Returning From The Furlough Scheme – Experience, Insight & Advice For Employers From A Furloughed Employee
In April, the UK Government launched the Furlough Scheme and by the 10th of May, over 7.5 million people were placed on Furlough.
A few months ago, the term “Furlough” was a term that many people had not heard of before, but is now something that is regularly Googled and spoken about within businesses across the country.
With the ability to have the government pay 80% of the Furloughed employees salary, it seems a great scheme for businesses who need a helping hand whilst things slowed for a large portion of the business world.
We were one such company that took advantage of the Furlough Scheme, ensuring we could keep our staff despite inevitable client drop-offs or capacity reduction.
So, beginning in April, we placed twenty members of the team on Furlough, taking a third of our workforce out of action. Fast forward to today, middle of May, and we’ve begun reintroducing Furloughed team members back into team giant.
At the beginning of May, we bought back two team members, and at the beginning of June, we’ll be bringing back five more. We’re extremely excited about this because we don’t like to be split up!
The toll that being placed on Furlough has on a person will only ever be understood by a Furloughed individual, and all on individual levels. But understanding these impacts on these people is what will help improve company culture, communication and understanding in the new world.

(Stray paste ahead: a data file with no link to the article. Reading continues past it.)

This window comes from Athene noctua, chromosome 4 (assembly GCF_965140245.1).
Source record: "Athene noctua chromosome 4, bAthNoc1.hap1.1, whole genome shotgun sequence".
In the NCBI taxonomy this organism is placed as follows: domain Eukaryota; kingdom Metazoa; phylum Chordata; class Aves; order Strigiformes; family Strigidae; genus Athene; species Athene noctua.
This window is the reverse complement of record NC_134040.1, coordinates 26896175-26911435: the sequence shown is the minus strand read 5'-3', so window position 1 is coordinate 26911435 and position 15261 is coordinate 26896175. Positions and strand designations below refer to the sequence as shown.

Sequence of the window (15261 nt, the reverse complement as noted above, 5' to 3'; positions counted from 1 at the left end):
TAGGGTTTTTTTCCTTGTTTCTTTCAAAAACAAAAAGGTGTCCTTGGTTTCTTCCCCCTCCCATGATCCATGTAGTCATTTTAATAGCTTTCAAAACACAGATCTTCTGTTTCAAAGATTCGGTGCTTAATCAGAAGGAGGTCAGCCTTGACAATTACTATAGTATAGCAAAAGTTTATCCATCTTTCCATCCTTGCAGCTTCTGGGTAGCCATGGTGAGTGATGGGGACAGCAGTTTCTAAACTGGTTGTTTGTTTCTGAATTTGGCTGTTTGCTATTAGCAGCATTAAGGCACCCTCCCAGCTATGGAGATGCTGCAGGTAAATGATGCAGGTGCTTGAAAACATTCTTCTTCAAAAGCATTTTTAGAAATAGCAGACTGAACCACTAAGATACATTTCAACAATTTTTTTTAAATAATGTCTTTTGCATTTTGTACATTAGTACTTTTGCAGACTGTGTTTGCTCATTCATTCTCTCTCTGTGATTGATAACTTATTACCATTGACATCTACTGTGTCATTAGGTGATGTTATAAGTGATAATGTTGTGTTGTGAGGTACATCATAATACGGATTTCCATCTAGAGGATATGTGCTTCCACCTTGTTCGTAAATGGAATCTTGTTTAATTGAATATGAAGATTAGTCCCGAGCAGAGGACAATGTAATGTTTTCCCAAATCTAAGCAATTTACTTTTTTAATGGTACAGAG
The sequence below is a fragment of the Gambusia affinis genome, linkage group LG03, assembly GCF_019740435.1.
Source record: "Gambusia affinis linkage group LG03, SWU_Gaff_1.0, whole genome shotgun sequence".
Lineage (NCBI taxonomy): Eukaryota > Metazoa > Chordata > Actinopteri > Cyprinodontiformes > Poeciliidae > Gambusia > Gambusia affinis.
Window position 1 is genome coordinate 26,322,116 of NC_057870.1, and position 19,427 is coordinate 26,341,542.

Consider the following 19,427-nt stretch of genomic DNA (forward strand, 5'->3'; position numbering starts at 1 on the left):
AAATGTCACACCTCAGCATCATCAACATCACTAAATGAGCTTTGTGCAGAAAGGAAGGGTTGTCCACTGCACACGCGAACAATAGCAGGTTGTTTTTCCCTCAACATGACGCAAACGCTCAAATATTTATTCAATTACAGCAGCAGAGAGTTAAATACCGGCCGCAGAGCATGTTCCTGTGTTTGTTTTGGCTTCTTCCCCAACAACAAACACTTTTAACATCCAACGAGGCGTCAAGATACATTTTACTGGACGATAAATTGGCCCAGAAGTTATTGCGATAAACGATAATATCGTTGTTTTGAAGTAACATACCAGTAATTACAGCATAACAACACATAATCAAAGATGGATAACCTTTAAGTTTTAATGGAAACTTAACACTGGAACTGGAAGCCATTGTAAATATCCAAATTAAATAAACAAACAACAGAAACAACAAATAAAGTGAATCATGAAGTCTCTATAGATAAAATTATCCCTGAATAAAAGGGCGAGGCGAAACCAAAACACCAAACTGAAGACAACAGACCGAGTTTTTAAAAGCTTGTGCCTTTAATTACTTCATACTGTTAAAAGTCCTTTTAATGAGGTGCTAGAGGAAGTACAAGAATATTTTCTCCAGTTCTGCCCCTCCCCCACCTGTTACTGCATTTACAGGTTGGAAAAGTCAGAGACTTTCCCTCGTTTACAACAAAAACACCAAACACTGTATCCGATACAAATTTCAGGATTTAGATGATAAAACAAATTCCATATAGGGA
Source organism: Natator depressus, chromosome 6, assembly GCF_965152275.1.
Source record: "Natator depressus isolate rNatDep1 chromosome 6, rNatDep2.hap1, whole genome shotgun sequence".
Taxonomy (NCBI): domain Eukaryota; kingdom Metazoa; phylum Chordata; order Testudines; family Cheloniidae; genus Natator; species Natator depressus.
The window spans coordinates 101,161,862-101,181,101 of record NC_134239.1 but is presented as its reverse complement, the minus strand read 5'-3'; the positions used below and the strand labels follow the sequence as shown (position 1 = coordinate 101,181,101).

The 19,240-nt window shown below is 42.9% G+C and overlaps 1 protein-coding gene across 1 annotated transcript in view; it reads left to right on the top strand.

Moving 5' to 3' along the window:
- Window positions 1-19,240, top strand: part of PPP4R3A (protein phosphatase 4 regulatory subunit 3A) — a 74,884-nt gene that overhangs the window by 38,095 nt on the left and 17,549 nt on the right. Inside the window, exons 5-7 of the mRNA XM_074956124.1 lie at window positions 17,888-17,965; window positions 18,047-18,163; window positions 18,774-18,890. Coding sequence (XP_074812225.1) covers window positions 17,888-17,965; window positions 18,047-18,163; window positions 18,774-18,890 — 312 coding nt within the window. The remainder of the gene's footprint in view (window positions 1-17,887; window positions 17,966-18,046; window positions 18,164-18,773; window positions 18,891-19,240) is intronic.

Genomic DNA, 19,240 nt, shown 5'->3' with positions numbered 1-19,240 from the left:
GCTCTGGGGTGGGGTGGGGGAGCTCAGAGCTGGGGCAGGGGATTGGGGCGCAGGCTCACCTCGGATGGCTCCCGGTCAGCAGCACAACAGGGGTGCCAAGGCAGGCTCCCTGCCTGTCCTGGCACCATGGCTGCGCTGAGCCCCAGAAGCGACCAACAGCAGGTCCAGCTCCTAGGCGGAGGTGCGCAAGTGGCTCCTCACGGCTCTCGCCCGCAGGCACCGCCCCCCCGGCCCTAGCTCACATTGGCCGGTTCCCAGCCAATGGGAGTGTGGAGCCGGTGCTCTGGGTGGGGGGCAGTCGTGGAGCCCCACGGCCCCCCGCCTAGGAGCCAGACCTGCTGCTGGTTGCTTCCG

Equally, it’s important to understand the effect increased workload has had on members of the team that weren’t placed on Furlough, supporting the business without as much support as they were otherwise used to, working slightly longer hours, assisting on projects outside of their normal day-to-day, and coping with all the other pressures going on in the world around us.
At no point has this been an easy ride for anyone.
Weeks and weeks into this way of working now, we’re all starting to feel the burn a little. So the reintroduction of Furloughed team members is a welcome sight for many who could really do with a change of scenery as it were.
Despite any and all efforts a business can give, burnout is inevitable and something all those not on Furlough can relate to.
But we are yet to hear from others what Furloughed life is really like, especially returning to work. So, just like that, we’ve asked Alex Clark, our Marketing Creative Executive, to share his experiences. Alex was on Furlough for one month and has since returned to team giant.
In this piece, Alex speaks about his experience and feelings and shares advice that he personally would like to give. Everyone’s experience is different, so we implore you to consider this when reading.
Furlough and Back Again
When the Furlough scheme was first announced, It sounded like a great idea to help UK businesses. But when we were told that several members of Sleeping Giant Media would be put on the Furlough scheme, I suddenly didn’t know how to feel.